Thursday, April 1, 2010

A Sale of a Part of the Boston Red Sox as a Double-Dip Recession Indicator

Who needs cash now?

In a bit of a reverse of the curse that sent Babe Ruth from the Boston Red Sox to the New York Yankees for cash, it is New Yorkers who are now desperate for cash. The New York Times has sold a piece of its Red Sox stake.

The deal with Henry McCance for 50 of NYT's 750 units in New England Sports Ventures, which is the holding company that owns the Red Sox, reduces NYT's stake to 16.6 percent from 17.75 percent.

Terms of the deal were not disclosed, but NYT said it expects to record a pretax gain in the second quarter from the sale. The desperate to raise cash NYT also said it will continue to explore the sale of its remaining stake in whole or in parts.

The Bambino was sold by the Red Sox in the off-season of 1919-1920, in the middle (the calm period) of a double dip recession, as the then Boston Red Sox owner needed cash.

Will a second New York-Boston baseball deal, where one seller is desperate to raise cash, signal that we are again headed for a double dip recession? This ancedotal event isn't the signal, but it does signal that we are in very unusual times, probably as unusual as the 1919-1920 period where a baseball owner sold the great Babe Ruth.

Here's how the double-dip recession played out that time.

The National Bureau of Economic Research lists the period from Aug 1918 to March 1919 as a recessionary period followed by a rebound and then a return to recessionary conditions in Jan 1920 that continued until July 1921.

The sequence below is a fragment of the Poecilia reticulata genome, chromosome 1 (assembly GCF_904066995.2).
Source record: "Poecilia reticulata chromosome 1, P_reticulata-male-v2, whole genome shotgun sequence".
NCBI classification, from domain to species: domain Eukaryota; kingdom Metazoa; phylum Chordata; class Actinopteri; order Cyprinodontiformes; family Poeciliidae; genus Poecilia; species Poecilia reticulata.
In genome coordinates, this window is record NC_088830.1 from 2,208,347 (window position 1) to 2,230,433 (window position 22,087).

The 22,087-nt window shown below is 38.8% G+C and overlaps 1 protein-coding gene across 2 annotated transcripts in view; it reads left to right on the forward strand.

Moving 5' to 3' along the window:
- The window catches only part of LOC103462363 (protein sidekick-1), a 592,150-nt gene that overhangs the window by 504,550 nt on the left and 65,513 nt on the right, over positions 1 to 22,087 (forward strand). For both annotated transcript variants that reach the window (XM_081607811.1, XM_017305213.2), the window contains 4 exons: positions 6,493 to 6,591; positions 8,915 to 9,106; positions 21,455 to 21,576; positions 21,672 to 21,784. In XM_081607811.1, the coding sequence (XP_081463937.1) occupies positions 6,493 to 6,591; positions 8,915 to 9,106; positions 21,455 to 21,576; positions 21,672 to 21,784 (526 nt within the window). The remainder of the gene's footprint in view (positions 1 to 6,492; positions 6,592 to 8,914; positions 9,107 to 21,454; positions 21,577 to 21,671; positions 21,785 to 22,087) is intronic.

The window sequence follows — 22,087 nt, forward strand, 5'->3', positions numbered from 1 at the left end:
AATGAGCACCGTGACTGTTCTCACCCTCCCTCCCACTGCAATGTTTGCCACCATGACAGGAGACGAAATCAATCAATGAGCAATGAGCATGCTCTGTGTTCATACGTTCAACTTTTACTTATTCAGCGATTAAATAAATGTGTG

The first part of the double dip was noteworthy for its high unemployment. Sound familiar?

The second leg of the recession included the year 1920 which was the single most deflationary year in American history. The Dow Jones Industrial Average reached a peak of 119.6 on November 3, 1919, two months before the second leg kicked in. The market bottomed on August 24, 1921, at 63.9, a decline of 47%.

How serious should  baseball indicators be taken in projecting economic events?  Let me put it this way. Federal Reserve chairman Ben Bernanke in the middle of this entire economic crisis has been a season ticket holder to the Washington Nationals, and tries to see as many games in person as he can.


  1. Of course, we had an administration and Fed at the time that kept their meddling to a minimum. Anyone really believe Hoenig, or that we won't see calls for more stimulus at S&P 950?

  2. Oh Puhleezee! NYT's need for cash has nothing to do with the general economic downturn and everything to do with poor management. Management's refusal to drop its progressive/liberal bias and focus on meeting the needs of the information market has resulted in massive losses. If this indicates anything its that the creative destruction of capitalism survives!!